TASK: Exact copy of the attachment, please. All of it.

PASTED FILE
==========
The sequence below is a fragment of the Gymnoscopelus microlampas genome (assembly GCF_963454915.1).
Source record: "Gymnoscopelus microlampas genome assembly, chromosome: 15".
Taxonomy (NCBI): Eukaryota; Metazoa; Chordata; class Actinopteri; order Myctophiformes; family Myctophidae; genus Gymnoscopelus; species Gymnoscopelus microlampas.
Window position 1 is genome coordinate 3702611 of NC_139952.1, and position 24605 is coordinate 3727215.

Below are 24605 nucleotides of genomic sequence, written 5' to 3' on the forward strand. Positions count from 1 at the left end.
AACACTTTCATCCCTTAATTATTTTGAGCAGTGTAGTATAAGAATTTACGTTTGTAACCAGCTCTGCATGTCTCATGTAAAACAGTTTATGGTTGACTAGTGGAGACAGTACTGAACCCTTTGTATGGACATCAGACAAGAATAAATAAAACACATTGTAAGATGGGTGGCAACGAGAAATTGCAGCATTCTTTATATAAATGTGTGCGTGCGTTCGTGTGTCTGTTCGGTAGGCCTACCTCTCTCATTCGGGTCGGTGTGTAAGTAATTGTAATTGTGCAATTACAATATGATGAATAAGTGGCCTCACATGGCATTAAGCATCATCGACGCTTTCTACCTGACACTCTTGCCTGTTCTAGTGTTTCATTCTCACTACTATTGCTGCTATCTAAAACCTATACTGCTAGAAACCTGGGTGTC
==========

The sequence below is a fragment of the Gymnoscopelus microlampas genome (assembly GCF_963454915.1).
Source record: "Gymnoscopelus microlampas genome assembly, chromosome: 15".
Taxonomy (NCBI): Eukaryota; Metazoa; Chordata; class Actinopteri; order Myctophiformes; family Myctophidae; genus Gymnoscopelus; species Gymnoscopelus microlampas.
Window position 1 is genome coordinate 3702611 of NC_139952.1, and position 24605 is coordinate 3727215.

Below are 24605 nucleotides of genomic sequence, written 5' to 3' on the forward strand. Positions count from 1 at the left end.
AACACTTTCATCCCTTAATTATTTTGAGCAGTGTAGTATAAGAATTTACGTTTGTAACCAGCTCTGCATGTCTCATGTAAAACAGTTTATGGTTGACTAGTGGAGACAGTACTGAACCCTTTGTATGGACATCAGACAAGAATAAATAAAACACATTGTAAGATGGGTGGCAACGAGAAATTGCAGCATTCTTTATATAAATGTGTGCGTGCGTTCGTGTGTCTGTTCGGTAGGCCTACCTCTCTCATTCGGGTCGGTGTGTAAGTAATTGTAATTGTGCAATTACAATATGATGAATAAGTGGCCTCACATGGCATTAAGCATCATCGACGCTTTCTACCTGACACTCTTGCCTGTTCTAGTGTTTCATTCTCACTACTATTGCTGCTATCTAAAACCTATACTGCTAGAAACCTGGGTGTC